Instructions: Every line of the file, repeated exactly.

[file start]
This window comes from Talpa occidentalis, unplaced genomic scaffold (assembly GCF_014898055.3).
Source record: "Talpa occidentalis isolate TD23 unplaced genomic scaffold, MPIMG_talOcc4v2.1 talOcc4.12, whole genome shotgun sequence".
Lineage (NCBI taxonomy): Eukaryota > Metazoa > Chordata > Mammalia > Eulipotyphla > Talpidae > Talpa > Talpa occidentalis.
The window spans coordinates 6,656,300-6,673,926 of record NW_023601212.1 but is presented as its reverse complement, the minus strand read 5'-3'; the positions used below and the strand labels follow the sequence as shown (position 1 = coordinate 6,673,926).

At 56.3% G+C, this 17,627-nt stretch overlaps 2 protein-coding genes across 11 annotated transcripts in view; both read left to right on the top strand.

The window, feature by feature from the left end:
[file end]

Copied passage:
This window comes from Talpa occidentalis, unplaced genomic scaffold (assembly GCF_014898055.3).
Source record: "Talpa occidentalis isolate TD23 unplaced genomic scaffold, MPIMG_talOcc4v2.1 talOcc4.12, whole genome shotgun sequence".
Lineage (NCBI taxonomy): Eukaryota > Metazoa > Chordata > Mammalia > Eulipotyphla > Talpidae > Talpa > Talpa occidentalis.
The window spans coordinates 6,656,300-6,673,926 of record NW_023601212.1 but is presented as its reverse complement, the minus strand read 5'-3'; the positions used below and the strand labels follow the sequence as shown (position 1 = coordinate 6,673,926).

At 56.3% G+C, this 17,627-nt stretch overlaps 2 protein-coding genes across 11 annotated transcripts in view; both read left to right on the top strand.

The window, feature by feature from the left end: